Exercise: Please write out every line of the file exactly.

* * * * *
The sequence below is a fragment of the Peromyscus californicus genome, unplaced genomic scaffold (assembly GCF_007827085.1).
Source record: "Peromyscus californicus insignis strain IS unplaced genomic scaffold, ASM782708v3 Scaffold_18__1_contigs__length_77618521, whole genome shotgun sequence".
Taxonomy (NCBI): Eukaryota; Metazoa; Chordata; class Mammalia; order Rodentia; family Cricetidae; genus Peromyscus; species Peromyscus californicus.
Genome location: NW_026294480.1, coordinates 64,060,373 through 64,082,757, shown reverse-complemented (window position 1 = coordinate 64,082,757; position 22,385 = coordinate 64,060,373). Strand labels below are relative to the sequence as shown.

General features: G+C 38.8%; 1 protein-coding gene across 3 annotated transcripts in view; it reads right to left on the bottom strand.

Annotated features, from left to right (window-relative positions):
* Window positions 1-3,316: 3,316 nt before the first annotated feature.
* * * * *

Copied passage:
The sequence below is a fragment of the Peromyscus californicus genome, unplaced genomic scaffold (assembly GCF_007827085.1).
Source record: "Peromyscus californicus insignis strain IS unplaced genomic scaffold, ASM782708v3 Scaffold_18__1_contigs__length_77618521, whole genome shotgun sequence".
Taxonomy (NCBI): Eukaryota; Metazoa; Chordata; class Mammalia; order Rodentia; family Cricetidae; genus Peromyscus; species Peromyscus californicus.
Genome location: NW_026294480.1, coordinates 64,060,373 through 64,082,757, shown reverse-complemented (window position 1 = coordinate 64,082,757; position 22,385 = coordinate 64,060,373). Strand labels below are relative to the sequence as shown.

General features: G+C 38.8%; 1 protein-coding gene across 3 annotated transcripts in view; it reads right to left on the bottom strand.

Annotated features, from left to right (window-relative positions):
* Window positions 1-3,316: 3,316 nt before the first annotated feature.